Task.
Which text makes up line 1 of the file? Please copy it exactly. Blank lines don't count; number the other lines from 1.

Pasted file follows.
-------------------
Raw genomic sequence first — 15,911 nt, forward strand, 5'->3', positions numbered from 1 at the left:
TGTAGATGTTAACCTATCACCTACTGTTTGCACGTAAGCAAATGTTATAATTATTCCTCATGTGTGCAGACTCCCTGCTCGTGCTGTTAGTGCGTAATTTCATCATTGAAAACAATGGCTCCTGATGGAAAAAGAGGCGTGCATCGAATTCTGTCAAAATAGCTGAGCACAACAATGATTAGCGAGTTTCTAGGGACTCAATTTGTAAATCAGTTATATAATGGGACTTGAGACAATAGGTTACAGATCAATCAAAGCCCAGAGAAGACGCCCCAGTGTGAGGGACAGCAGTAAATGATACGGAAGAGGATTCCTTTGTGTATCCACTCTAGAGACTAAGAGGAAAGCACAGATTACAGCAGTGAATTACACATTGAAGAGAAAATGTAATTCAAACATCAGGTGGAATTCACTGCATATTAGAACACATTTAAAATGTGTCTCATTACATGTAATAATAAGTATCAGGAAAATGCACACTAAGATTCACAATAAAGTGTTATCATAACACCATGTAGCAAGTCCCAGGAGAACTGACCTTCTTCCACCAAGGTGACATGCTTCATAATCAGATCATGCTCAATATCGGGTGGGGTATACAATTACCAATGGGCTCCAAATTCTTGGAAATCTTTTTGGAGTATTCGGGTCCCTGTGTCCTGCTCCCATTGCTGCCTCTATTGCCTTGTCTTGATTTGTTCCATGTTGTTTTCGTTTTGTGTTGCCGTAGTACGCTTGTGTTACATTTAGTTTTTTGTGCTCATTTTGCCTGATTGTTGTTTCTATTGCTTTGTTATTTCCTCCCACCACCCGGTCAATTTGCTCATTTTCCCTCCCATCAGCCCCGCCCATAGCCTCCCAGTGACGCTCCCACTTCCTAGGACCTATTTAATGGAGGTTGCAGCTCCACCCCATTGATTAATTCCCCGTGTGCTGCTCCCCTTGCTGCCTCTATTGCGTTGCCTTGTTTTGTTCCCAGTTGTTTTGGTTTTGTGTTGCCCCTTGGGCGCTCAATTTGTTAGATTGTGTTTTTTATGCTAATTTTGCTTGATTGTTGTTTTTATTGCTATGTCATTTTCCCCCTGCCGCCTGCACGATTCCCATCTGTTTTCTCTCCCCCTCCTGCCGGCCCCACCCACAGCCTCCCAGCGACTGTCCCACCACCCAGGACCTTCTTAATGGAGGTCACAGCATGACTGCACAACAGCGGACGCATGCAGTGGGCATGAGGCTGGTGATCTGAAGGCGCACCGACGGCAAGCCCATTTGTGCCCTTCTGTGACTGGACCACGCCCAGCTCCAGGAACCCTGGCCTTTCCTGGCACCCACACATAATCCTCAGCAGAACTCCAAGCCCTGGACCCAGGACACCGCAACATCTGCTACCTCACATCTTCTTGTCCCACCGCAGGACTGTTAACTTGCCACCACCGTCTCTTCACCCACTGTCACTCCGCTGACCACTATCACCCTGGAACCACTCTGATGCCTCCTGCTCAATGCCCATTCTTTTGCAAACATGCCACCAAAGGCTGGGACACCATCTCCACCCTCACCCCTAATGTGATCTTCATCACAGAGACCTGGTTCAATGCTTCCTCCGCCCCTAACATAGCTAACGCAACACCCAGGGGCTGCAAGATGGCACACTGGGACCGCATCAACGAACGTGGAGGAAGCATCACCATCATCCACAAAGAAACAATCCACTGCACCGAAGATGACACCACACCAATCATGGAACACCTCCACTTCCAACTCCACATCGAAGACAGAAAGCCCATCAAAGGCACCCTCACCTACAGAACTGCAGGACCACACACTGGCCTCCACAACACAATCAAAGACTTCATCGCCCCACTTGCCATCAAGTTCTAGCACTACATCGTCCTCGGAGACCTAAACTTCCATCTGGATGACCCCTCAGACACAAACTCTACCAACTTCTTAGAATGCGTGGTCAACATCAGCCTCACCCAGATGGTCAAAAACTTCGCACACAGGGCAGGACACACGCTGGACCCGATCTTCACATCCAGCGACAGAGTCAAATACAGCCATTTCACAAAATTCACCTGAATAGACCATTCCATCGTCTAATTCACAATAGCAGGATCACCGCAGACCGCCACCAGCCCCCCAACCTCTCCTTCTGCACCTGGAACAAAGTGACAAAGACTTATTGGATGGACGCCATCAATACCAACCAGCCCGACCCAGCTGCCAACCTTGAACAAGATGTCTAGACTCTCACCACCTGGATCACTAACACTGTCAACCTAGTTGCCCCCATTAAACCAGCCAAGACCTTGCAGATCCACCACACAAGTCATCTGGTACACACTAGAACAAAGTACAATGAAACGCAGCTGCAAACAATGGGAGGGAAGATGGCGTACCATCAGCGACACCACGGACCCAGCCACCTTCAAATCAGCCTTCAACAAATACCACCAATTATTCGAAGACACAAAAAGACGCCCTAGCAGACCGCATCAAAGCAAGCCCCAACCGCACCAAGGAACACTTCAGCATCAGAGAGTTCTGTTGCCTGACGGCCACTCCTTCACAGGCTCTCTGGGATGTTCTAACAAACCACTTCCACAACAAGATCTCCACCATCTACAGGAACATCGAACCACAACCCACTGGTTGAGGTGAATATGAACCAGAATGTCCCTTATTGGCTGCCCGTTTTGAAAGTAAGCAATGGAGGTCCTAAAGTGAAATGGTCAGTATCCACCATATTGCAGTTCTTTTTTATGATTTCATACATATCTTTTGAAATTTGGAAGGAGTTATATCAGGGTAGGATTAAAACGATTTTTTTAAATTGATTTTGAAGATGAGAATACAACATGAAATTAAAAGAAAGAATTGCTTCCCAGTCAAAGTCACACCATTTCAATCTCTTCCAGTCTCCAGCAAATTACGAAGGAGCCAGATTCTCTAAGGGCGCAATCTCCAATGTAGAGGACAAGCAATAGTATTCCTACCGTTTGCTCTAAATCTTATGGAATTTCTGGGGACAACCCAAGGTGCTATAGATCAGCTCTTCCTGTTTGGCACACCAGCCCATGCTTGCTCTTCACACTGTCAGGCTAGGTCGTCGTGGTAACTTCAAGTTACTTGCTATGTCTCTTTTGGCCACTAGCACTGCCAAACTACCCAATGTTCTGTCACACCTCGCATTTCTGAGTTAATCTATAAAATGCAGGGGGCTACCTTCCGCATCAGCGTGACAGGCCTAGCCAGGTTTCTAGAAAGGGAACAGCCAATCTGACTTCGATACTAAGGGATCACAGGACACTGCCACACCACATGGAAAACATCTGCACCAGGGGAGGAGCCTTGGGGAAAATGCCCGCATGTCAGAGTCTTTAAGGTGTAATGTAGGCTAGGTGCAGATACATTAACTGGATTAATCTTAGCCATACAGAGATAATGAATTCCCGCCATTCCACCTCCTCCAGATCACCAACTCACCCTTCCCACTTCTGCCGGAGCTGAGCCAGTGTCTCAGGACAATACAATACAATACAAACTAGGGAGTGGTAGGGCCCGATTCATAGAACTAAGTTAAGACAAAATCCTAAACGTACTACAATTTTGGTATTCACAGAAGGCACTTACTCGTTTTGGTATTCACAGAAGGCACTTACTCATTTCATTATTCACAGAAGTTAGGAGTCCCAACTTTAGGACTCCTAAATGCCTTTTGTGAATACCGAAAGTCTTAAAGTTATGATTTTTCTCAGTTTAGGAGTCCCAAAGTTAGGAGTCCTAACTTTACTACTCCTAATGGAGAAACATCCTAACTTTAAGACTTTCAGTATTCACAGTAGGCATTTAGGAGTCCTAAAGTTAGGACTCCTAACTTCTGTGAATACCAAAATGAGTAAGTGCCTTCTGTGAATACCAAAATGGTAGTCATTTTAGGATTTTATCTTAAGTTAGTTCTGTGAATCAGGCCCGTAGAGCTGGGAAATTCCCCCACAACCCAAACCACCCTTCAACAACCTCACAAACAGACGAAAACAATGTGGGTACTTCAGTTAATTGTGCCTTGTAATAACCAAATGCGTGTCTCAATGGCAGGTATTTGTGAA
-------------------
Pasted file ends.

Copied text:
Raw genomic sequence first — 15,911 nt, forward strand, 5'->3', positions numbered from 1 at the left: